A Georgia man that suffers from Tourette’s says that police deactivated a device that controls his symptoms and then beat him for their own amusement. He is suing Chatham County Sheriff officials for negligence and infliction of emotional distress.
Upon being brought to the Chatham County jail for processing, Ray alleges that he warned officers that passing through the facility’s metal detector would deactivate the battery-powered deep brain stimulator that helps him control the symptoms of Tourette’s. If the device does not work, Ray is prone to uncontrollable tics and obscene outbursts typical with the neurological disorder.
"Upon being transported to his cell, plaintiff advised the sheriff's deputies which were escorting him that he should not go through the scanning device as it would affect the batteries in his Tourette's device and render it useless," the complaint, filed this week, reads. "The deputies did not heed plaintiff's warning and forced him to go through the scanning device, which in fact did turn off his Tourette's device and cause the symptoms of Tourette's to evidence themselves, including jerking of his arms and legs, facial tics and other neurological actions which evidenced a lack of control on plaintiff's part."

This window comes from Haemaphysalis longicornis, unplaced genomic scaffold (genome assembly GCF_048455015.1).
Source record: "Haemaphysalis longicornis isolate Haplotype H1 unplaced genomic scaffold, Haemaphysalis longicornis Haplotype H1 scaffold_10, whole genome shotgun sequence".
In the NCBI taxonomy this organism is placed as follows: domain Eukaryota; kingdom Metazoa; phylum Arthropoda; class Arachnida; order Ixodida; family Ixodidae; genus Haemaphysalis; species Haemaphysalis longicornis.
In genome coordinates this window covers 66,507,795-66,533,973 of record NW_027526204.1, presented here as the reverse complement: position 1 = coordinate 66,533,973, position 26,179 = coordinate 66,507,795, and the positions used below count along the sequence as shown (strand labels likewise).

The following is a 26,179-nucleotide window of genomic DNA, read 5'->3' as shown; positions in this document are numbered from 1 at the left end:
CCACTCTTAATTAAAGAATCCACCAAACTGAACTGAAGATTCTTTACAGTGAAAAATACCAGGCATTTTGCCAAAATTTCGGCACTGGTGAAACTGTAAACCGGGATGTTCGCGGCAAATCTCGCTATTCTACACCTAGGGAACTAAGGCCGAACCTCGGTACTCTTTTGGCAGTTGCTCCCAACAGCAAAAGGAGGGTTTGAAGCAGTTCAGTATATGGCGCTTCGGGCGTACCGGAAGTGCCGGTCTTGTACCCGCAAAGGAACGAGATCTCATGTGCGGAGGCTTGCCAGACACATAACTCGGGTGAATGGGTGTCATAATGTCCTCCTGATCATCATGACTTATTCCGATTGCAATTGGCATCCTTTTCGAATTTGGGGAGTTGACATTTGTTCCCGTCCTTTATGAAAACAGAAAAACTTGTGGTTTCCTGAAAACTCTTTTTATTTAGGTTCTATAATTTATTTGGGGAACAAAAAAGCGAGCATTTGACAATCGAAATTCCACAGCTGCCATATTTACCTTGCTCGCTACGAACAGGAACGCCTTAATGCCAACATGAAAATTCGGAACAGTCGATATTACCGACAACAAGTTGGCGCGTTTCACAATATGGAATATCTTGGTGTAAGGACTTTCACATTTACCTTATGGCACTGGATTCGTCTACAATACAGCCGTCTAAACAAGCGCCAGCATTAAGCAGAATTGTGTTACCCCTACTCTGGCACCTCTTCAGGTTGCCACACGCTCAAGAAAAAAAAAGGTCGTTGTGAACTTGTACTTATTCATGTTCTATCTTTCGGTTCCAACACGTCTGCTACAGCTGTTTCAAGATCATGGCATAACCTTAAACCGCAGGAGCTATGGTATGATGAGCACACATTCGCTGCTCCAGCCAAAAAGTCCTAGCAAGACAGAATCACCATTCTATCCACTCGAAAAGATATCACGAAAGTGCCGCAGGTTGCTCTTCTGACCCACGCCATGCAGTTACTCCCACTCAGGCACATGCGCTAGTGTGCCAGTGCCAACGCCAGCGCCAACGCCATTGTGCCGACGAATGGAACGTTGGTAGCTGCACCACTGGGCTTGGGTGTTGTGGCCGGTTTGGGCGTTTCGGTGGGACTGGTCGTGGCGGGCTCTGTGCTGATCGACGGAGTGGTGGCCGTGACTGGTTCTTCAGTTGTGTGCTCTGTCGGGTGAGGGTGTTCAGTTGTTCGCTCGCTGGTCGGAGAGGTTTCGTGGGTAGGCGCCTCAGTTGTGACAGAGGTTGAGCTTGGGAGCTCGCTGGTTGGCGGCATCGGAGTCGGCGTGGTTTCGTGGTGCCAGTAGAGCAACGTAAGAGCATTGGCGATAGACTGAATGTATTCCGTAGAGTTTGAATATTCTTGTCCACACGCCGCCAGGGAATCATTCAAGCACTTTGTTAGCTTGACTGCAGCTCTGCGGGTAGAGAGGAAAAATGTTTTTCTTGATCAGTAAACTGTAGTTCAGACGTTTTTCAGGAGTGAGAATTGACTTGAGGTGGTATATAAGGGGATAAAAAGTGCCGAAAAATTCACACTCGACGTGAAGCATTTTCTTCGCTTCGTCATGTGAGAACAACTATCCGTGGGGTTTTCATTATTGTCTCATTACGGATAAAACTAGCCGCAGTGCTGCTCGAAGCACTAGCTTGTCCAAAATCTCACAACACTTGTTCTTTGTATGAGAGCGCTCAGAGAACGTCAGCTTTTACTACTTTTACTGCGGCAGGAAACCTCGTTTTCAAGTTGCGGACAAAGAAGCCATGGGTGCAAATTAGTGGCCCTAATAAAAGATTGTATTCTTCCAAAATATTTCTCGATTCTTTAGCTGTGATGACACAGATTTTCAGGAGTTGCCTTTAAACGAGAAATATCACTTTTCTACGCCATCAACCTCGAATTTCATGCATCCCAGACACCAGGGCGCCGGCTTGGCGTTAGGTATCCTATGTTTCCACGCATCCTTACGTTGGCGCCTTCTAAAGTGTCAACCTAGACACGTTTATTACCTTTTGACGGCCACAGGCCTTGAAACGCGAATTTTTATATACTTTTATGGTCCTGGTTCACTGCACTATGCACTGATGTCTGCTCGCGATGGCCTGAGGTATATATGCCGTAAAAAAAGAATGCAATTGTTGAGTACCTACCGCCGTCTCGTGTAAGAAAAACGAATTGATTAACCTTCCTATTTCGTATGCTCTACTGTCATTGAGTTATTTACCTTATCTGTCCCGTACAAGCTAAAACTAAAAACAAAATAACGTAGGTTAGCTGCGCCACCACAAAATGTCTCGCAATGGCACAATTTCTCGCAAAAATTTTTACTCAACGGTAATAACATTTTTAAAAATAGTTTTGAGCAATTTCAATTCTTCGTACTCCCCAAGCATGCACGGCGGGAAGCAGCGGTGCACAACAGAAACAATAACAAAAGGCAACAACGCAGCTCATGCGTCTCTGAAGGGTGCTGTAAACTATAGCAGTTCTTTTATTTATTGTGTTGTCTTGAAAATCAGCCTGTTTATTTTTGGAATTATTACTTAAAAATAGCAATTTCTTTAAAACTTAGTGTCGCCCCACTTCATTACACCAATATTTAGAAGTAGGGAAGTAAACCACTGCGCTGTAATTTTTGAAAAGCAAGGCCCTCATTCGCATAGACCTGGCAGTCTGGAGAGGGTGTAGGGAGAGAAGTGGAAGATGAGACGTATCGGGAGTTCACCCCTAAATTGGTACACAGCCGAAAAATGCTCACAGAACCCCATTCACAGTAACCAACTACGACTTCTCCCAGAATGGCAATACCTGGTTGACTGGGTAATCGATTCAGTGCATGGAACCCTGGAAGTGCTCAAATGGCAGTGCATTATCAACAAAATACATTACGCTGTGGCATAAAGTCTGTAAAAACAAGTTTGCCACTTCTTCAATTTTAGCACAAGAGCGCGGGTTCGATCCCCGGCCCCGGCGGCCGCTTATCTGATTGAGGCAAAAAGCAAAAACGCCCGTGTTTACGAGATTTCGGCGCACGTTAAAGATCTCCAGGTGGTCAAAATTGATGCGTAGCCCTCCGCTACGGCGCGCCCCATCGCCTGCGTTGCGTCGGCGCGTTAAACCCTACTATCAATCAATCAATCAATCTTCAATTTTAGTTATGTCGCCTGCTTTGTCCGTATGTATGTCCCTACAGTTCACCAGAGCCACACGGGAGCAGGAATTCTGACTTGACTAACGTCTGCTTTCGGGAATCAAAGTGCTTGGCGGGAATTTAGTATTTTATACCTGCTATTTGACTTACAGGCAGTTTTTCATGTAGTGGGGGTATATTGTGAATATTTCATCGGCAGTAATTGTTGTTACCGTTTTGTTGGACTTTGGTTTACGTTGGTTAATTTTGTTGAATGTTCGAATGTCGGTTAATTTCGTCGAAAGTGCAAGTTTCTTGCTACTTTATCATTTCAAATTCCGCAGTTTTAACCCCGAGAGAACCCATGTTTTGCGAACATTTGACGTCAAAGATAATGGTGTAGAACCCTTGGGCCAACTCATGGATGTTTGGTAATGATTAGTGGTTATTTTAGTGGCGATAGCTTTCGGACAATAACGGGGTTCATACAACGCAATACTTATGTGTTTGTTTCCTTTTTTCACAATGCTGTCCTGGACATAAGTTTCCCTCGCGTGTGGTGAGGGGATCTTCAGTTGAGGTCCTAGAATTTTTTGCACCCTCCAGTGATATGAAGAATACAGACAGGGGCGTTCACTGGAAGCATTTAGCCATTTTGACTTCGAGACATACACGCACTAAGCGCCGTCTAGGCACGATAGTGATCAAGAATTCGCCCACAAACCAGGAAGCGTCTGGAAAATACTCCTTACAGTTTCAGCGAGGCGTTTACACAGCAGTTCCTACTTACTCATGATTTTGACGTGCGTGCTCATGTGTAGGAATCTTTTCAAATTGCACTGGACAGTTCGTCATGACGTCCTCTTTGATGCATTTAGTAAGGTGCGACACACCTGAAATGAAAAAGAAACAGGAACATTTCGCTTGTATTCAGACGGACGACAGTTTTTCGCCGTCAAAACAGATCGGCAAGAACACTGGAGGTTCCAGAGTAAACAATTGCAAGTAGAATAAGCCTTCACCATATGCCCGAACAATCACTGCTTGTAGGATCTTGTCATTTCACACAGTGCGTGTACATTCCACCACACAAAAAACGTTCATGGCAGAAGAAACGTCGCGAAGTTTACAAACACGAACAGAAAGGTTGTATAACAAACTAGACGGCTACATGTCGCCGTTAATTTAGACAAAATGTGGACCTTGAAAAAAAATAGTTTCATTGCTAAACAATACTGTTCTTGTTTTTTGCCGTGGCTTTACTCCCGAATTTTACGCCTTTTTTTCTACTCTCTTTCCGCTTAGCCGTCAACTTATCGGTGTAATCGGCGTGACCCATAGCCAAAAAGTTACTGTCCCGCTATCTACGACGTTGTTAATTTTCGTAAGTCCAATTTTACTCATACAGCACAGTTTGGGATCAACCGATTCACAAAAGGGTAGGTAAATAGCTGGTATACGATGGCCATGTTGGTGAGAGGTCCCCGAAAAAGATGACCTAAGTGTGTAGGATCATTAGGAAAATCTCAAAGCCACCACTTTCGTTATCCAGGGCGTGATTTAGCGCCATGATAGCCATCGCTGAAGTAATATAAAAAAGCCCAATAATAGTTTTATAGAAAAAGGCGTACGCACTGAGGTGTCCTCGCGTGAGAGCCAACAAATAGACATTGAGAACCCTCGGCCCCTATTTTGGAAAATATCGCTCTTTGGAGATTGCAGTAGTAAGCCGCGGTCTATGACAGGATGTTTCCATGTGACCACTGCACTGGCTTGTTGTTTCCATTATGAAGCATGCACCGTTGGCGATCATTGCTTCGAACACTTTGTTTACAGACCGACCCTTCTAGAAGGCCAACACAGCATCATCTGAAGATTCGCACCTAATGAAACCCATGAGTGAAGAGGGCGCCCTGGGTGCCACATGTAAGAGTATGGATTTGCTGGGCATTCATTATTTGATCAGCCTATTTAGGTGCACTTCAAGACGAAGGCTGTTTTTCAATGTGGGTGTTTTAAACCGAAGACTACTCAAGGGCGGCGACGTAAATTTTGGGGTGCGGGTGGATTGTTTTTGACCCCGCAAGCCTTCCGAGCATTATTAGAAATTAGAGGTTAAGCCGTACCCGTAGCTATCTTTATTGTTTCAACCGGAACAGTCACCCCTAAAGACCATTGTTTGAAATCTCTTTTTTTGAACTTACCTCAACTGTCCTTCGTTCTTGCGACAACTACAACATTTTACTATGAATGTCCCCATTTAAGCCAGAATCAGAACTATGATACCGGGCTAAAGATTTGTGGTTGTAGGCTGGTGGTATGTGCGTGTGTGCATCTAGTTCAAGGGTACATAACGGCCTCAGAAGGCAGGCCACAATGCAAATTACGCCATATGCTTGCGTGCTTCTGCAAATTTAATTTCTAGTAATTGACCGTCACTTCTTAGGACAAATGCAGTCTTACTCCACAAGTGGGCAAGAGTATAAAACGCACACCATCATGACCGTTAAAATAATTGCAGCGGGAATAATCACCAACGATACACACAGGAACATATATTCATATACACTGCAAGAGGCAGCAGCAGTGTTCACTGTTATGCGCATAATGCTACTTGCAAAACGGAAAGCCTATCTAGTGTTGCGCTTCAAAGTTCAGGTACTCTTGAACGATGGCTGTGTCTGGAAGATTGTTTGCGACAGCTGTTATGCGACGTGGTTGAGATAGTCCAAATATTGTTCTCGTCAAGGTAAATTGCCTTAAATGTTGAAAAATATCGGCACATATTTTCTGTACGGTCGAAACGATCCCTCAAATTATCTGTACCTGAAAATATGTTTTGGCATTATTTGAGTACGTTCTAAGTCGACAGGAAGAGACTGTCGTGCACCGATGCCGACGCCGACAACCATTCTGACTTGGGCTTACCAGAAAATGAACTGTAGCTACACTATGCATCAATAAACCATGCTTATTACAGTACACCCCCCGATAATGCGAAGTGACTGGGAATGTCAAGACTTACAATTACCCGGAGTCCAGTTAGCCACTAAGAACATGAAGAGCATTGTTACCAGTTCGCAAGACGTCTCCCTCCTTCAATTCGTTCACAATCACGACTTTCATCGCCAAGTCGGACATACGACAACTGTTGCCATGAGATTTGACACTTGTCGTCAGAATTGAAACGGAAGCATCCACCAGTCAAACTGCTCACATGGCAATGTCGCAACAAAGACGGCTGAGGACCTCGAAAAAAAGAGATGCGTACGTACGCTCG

After the device was deactivated and Ray was at the mercy of the disorder, he says that the cops repeatedly harassed him and beat him as “a form of amusement.”
Attorneys for Mr. Ray say that their client was tied to a chair “and made to stay there for hours without benefit of food, water or bathroom privileges.”